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Faith: The Problem with Faith
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# 16 / 40 – May 2007

The inaugural  “Ask R.Abbi”
column is below!

Faith: The Problem with Faith

The problem with having faith.

What everyone should know about the murky dark side of faith.

Believe it or not, having faith has a bad side.

I want you to know that.

I preach a lot about having faith, surrendering to life, and accepting reality as it is.

That’s part of what us clergy-folk do – remind people that they can rely on (the) God (of their understanding).

But, I don’t think I’ve ever disclosed the negative or possible adverse complications that come with faith.

(This is way overdue.)

If you have faith, if you surrender to life, if you accept reality as it is, you’ll find that there isn’t as much to do.

That’s it.

I thought you should know.

(For me, I’ve found that having compassion, being generous, and acting in a loving manner towards myself and others helps pass the time.)

With love,

Rabbi Brian

And, if you care to, click here to see comments on the streetprophets site where this article went up last week.

Ask R.Abbi

Dear R. Abbi,
I’m so put off by the horrible things done in the name of organized religion that I want nothing to do with it. What do you say to that?


Dear Angered-in-His-Name,

I certainly admit that some pretty terrible things have been done in the name of religion. (I’d be a fool not to.) But declaring that this is the reason not to have anything to do with religion is not a really well thought out argument.

Let me explain:

1) Even though awful things have been done in the name of organized religions, they have been responsible for some good things as well, no?

At this point, I know some readers are saying: “What good things!?!” If you can’t think of any examples on your own – which indicates that you possibly have quite a bit of baggage with regard to organized religion – let me give you two to begin with: 1)organized religions routinely feed the hungry and 2) give hope to the downtrodden.

2) Atrocious acts have also been committed in the name of Communism, Nazism, Capitalism, and Democracy – none of which are associated with religion.

Consequently, as “religion-free” organizations have also inspired equally heinous acts, we know that religion isn’t really the true culprit. (So, then what is to blame for evil? Ah, that’s a whole other discussion . . .)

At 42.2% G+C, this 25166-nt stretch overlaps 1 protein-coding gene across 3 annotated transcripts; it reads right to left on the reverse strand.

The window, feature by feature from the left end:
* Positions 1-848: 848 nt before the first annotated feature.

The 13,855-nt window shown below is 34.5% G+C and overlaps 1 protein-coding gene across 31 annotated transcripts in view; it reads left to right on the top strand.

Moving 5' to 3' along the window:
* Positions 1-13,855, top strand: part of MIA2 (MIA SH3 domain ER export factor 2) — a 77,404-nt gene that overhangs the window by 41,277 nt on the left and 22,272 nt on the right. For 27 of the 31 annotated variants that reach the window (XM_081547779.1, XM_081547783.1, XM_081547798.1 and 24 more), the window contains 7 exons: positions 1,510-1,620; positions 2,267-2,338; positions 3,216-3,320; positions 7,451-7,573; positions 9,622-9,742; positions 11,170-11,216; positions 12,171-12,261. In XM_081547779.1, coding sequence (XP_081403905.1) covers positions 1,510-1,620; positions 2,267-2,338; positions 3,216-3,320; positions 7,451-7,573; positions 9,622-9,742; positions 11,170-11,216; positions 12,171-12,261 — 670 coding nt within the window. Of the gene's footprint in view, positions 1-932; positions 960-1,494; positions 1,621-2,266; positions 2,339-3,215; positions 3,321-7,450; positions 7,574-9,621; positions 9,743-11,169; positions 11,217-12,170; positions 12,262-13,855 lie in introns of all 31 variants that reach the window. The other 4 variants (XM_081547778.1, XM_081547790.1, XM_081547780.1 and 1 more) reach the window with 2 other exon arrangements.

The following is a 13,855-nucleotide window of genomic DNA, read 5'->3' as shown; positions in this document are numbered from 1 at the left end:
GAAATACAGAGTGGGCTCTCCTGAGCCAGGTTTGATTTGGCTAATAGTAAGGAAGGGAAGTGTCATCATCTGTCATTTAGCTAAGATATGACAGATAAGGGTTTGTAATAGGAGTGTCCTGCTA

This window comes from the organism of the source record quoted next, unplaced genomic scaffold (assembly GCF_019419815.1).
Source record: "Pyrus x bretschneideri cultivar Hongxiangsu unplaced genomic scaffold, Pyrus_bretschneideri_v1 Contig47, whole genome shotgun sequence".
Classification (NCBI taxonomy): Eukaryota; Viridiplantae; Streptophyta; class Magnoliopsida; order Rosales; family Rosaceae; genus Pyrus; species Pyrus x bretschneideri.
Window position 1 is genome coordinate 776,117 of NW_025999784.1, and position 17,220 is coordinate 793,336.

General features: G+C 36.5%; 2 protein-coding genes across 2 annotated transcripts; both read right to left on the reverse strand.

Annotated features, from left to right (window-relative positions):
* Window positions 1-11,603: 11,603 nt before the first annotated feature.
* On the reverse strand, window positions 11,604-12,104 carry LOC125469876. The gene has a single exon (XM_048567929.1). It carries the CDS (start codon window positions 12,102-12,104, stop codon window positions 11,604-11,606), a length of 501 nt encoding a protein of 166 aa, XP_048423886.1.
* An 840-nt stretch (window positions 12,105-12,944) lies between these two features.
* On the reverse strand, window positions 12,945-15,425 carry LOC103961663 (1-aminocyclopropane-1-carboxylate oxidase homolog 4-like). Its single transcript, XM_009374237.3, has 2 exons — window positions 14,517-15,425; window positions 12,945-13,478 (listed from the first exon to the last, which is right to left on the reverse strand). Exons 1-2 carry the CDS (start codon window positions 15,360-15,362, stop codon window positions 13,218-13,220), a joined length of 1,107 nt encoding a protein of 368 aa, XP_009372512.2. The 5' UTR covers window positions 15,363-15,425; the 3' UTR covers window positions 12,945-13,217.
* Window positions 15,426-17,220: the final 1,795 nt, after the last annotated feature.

3) Doing something in the name of something else doesn’t make the named something responsible. Ronald Reagan was shot at in the hopes of impressing Jodi Foster. I don’t know of any people who won’t watch her movies because of this.

Moreover, do you really think that the Catholic Irish Republican Army took up arms against the Protestant English simply because of divergent opinions with regard to the Holy Trinity? Perhaps other issues, like land and power, have had something to do with it too?)

So, Angered-in-His-Name, don’t throw the baby out with the bath water.

There is a four-letter word a Jesuit priest taught me that I want to share with you: some.

Some is a very important concept we often forget about.

We don’t like everything, but we do like some. We don’t need everything, but we do need some. We don’t hate everything, but we do hate some.

Certainly there might be parts of organized religion that you don’t like or that don’t work for you. But, I would suggest, instead of closing your mind to all of it, that you make a conscious effort to look for “some” parts of it that are redeeming . . .

With love,
R. Abbi


If you have a question that you would like R.Abbi to answer, please e-mail:

The 77% Weekly

The 77% Weekly: The Religion-Outside-The-Box Newsletter
helps people find and be with (the) God (of their understanding) 40 out of 52 weeks a year.

Why 77%? Two reasons: 1) 40/52 = 0.76923 and 2) in school 77% was a passing grade and ROTB wants to remind you that life isn’t graded, it’s pass/fail.

Religion-Outside-The-Box is a non-denominational, donation-supported, internet-based, 501c3-tax exempt religious congregation.

Few problems are solved by an email your in-box.

This is an exception.

40 curiosity-satisfying, soul-nuturing messages (with a little spunk) from Rabbi Brian. Raw, honest, vulnerable reflections on faith/religion/spirituality. Without being dogmatic, pompous, or woo-woo. Or overly Jewy-McJewish.

Wonderful! You did it. Look for an email soon! (Unless you want to work on your patience, of course.)